A great partner holds certain qualities like being supportive, loving, trustworthy, and above all, they let you be you. Your relationship should be built on equality, and no one should have more authority than the other. When that does happen, a partnership is no longer considered a partnership but more of a one-sided dynamic, which is never a healthy sign. If your partner or spouse truly cares about you and has your best interests at heart, they should never ask you to do these seven things.
1. Change who you are.
Whether it's as small as your style or as big as your faith, it is not acceptable for your partner to want to alter anything that defines you. How is that supposed to make you feel knowing that he or she wishes you were different? You're not allowed to be selective about which qualities you like about your spouse, and asking for anything different says that you don't accept them for who they are. Unless, these changes are actual improvements, be cautious about what you ask of them.
2. Spend less time with your friends and family.
Happy relationships are typically made up of well-rounded individuals who have their own lives. You should be able to have a healthy balance between your significant other and those outside of your relationship. If he or she asks you to spend more time with them and less with others, it can be a sign of control, jealousy, and insecurity.
3. Change your career path.
You should never be asked to be less ambitious, consider other career options, or to quit your job, especially if it's something you love. If your job is affecting the family negatively, it's understandable to want to discuss changes to your career, but it shouldn't be an ultimatum. It could also speak to your spouse's own insecurities if their reason is because they feel threatened by your higher income or status.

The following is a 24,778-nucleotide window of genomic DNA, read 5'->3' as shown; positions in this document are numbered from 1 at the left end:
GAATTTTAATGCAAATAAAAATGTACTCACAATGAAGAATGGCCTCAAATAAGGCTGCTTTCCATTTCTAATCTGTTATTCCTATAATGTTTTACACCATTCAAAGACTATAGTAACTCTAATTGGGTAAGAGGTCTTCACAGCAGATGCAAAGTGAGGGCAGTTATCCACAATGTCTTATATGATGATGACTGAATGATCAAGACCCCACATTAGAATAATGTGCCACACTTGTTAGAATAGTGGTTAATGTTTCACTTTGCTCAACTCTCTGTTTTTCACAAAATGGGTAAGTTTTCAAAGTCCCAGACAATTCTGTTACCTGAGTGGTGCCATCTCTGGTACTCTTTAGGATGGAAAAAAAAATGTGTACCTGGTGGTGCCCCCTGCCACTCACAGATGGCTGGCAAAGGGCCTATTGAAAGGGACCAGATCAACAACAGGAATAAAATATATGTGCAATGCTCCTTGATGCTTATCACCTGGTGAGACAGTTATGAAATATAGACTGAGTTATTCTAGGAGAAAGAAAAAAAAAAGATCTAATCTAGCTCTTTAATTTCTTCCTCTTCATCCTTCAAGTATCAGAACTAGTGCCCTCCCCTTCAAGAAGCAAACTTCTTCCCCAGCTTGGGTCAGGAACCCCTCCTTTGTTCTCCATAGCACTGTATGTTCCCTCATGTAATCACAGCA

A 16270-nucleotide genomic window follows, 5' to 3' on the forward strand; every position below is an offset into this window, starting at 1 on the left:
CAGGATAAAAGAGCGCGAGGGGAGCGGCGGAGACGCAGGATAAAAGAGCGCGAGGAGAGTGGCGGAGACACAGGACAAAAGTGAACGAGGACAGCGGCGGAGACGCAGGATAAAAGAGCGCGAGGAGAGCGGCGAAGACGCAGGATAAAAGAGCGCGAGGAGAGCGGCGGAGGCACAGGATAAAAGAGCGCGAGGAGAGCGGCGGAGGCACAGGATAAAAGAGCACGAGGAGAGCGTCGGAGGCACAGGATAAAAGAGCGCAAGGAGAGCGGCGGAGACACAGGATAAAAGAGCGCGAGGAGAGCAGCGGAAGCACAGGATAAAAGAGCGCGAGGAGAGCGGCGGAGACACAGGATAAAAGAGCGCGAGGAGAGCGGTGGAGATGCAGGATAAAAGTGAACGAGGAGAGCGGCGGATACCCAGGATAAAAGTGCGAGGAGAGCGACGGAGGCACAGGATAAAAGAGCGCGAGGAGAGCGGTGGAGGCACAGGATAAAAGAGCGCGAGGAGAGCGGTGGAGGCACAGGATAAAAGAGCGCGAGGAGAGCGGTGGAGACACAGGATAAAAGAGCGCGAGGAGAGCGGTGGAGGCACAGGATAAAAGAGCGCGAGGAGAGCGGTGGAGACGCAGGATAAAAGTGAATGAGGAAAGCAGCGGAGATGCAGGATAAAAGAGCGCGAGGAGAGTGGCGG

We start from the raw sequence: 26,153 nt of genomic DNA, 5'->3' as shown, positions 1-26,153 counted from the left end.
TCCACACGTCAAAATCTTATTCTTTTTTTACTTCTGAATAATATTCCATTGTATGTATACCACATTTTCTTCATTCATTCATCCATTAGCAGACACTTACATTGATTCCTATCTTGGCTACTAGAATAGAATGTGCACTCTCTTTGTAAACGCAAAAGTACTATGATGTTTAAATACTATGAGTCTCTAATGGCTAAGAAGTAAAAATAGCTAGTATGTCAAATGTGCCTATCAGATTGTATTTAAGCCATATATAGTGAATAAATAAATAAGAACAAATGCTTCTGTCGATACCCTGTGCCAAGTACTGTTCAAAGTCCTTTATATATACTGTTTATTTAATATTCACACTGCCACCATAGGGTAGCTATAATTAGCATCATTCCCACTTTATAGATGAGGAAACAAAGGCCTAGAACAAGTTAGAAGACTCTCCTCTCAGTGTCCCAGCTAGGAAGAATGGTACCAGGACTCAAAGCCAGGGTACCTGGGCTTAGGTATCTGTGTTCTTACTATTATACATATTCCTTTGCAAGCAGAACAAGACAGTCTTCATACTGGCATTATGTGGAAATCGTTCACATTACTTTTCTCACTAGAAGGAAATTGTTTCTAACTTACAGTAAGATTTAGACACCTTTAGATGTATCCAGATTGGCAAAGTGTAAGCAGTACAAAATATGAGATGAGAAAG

4. Give up something for them.
Relationships might require some compromise but never total sacrifice. Anything your partners asks of you that takes away from your happiness, identity, or health is nonnegotiable. Before you give something up for him or her, whether it's a hobby or time, make sure they're reciprocating the request and that it's not just a one-sided thing.
5. Do something you're uncomfortable with.
Being with your partner doesn't mean they have more of an excuse to put you in situations you don't approve of. They shouldn't ask you to cover for them, do things in the bedroom that you've already established you don't like, or do anything that would jeopardize your reputation or relationships. They should also know better than to put you in scenarios where there's little room for choice.
6. Show them your phone.
Unless you've given them reasonable grounds to question your trust, your spouse shouldn't ask to see your personal texts or emails. Privacy is so important, especially in relationships when the other person is practically a part of you. You should never feel controlled or monitored by your SO, and if you do, think about whether your partnership is truly healthy.
7. Pick sides.
Yes, your partner is essentially your teammate, but that shouldn't imply an us-against-them attitude. It's not OK for them to pit you against your friends and family, or to put you in any situation that requires you to choose them over anyone else. There's a difference between having your partner's back and being forced to show your loyalty.